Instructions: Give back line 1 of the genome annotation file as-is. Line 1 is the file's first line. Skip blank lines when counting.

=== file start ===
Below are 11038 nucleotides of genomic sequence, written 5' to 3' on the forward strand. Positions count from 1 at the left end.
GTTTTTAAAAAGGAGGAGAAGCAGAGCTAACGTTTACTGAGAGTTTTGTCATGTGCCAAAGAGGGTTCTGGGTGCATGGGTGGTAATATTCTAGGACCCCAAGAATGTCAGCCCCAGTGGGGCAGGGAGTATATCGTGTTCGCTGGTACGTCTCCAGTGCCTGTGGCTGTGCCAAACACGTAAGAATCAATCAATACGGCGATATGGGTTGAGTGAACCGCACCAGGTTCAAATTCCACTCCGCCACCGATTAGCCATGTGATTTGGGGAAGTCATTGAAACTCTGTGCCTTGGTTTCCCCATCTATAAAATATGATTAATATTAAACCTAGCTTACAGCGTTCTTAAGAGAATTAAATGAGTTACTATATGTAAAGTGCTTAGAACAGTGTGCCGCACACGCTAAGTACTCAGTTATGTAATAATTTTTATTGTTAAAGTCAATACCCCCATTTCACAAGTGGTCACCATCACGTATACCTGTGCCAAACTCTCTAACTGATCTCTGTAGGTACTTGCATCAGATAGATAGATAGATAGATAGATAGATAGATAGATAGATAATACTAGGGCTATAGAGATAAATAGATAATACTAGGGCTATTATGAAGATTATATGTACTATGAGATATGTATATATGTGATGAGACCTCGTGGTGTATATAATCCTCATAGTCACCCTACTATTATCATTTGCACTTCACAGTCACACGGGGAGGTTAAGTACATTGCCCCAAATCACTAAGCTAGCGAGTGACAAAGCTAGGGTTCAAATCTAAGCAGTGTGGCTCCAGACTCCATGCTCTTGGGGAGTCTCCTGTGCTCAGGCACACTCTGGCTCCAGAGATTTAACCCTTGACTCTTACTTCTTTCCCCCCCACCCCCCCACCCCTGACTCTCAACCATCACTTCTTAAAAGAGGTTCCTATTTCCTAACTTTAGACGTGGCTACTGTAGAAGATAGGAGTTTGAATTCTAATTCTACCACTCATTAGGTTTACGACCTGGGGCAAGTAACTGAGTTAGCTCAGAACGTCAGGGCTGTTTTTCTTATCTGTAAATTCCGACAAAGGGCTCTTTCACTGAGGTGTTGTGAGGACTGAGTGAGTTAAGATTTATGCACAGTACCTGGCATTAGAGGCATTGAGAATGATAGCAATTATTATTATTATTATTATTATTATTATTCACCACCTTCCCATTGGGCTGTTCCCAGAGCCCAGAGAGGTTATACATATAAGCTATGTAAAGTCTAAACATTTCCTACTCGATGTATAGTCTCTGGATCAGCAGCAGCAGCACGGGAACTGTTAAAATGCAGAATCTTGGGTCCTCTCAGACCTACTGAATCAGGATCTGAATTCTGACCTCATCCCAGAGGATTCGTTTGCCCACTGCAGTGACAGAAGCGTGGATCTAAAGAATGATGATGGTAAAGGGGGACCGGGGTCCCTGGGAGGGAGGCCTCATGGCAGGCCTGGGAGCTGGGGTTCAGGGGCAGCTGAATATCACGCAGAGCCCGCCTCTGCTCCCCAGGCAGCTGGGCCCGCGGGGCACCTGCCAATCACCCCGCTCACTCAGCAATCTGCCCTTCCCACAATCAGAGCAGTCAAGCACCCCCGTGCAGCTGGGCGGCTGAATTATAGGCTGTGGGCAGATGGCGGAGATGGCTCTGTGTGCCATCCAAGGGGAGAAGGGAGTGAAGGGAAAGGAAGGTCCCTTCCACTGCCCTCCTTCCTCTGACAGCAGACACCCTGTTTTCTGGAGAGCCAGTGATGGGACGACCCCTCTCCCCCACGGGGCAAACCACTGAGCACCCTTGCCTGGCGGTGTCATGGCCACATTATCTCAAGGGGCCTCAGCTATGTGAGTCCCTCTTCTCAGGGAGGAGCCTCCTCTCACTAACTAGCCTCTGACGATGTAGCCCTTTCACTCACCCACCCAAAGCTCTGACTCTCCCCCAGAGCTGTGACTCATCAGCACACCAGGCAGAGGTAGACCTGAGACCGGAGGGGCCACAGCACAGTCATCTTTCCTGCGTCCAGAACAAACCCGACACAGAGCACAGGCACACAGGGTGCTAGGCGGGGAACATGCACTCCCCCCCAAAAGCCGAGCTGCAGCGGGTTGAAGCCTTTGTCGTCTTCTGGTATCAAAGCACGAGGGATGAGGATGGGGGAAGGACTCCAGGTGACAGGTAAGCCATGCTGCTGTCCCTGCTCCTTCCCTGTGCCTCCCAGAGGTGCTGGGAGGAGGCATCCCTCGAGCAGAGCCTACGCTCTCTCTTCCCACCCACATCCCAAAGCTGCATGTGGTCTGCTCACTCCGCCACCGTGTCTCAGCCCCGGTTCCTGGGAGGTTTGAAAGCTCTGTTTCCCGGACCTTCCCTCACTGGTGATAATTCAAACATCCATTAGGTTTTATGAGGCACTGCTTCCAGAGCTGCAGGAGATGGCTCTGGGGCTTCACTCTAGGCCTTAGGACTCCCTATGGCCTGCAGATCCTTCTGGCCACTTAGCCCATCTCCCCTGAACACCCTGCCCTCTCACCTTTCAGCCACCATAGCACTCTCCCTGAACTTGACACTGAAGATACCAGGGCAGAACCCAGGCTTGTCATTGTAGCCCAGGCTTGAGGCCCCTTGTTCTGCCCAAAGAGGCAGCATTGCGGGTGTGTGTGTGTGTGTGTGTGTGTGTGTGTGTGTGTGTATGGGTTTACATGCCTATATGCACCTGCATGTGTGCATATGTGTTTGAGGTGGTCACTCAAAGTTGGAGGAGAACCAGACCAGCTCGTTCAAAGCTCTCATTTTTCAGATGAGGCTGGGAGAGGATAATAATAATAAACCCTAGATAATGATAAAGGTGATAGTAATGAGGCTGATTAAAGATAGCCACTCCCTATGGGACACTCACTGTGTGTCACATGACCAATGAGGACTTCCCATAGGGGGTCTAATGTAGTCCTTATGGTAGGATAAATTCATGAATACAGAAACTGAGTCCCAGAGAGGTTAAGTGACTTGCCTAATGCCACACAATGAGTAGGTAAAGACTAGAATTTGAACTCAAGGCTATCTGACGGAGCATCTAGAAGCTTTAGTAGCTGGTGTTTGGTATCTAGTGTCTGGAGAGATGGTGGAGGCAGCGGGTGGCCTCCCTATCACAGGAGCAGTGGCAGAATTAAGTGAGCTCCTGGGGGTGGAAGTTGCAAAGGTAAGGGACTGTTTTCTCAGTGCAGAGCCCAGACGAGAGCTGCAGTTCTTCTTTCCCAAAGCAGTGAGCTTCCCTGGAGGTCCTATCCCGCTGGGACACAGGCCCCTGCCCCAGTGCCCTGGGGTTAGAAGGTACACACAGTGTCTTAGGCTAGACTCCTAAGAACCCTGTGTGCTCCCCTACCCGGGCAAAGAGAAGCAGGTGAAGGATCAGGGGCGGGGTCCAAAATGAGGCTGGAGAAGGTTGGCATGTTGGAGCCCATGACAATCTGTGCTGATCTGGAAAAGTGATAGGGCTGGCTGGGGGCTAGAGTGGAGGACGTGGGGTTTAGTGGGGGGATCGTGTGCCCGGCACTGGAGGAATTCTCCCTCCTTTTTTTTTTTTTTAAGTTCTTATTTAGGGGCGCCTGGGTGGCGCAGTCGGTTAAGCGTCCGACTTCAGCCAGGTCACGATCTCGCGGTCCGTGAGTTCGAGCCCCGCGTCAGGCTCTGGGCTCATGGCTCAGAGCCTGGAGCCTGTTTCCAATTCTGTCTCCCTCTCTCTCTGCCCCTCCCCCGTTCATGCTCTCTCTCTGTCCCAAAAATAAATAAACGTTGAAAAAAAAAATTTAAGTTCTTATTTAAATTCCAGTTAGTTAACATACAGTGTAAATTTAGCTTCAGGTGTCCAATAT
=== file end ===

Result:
Below are 11038 nucleotides of genomic sequence, written 5' to 3' on the forward strand. Positions count from 1 at the left end.